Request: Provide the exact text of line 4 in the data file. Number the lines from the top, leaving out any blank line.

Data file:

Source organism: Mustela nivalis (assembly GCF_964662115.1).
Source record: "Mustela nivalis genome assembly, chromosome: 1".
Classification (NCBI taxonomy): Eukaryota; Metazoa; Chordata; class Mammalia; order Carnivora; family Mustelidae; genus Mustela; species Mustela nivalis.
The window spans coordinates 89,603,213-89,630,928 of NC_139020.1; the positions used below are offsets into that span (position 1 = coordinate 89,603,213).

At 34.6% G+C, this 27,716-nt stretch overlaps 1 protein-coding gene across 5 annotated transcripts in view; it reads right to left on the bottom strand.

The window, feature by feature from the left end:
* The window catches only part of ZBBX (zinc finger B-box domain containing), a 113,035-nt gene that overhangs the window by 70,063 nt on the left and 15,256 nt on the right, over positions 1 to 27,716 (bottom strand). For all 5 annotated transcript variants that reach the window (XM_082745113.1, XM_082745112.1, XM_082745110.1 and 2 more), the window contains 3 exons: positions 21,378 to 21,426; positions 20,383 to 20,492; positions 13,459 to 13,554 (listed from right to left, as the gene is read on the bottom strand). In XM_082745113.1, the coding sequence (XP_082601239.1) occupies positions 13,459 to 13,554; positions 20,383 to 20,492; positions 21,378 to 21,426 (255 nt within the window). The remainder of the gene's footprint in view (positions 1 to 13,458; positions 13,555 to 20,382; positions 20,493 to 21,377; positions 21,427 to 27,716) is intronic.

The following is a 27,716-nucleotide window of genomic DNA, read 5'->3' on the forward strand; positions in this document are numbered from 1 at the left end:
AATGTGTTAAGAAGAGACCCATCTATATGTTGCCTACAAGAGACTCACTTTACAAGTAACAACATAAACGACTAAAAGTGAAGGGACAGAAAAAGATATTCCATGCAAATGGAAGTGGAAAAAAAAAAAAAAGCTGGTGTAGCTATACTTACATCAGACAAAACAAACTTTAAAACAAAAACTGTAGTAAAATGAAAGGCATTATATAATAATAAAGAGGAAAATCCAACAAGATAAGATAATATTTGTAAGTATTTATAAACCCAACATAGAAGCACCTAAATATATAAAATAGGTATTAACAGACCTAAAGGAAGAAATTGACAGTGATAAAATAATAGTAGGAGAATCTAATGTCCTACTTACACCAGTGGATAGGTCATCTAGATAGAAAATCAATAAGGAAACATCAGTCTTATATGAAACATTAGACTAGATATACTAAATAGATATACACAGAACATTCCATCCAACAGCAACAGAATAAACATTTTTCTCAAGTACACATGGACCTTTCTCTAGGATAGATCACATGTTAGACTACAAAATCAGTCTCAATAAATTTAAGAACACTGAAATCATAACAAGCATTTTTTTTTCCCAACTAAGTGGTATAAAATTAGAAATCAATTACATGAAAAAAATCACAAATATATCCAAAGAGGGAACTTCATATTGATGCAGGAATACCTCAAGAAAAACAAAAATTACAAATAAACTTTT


The window spans coordinates 89,603,213-89,630,928 of NC_139020.1; the positions used below are offsets into that span (position 1 = coordinate 89,603,213).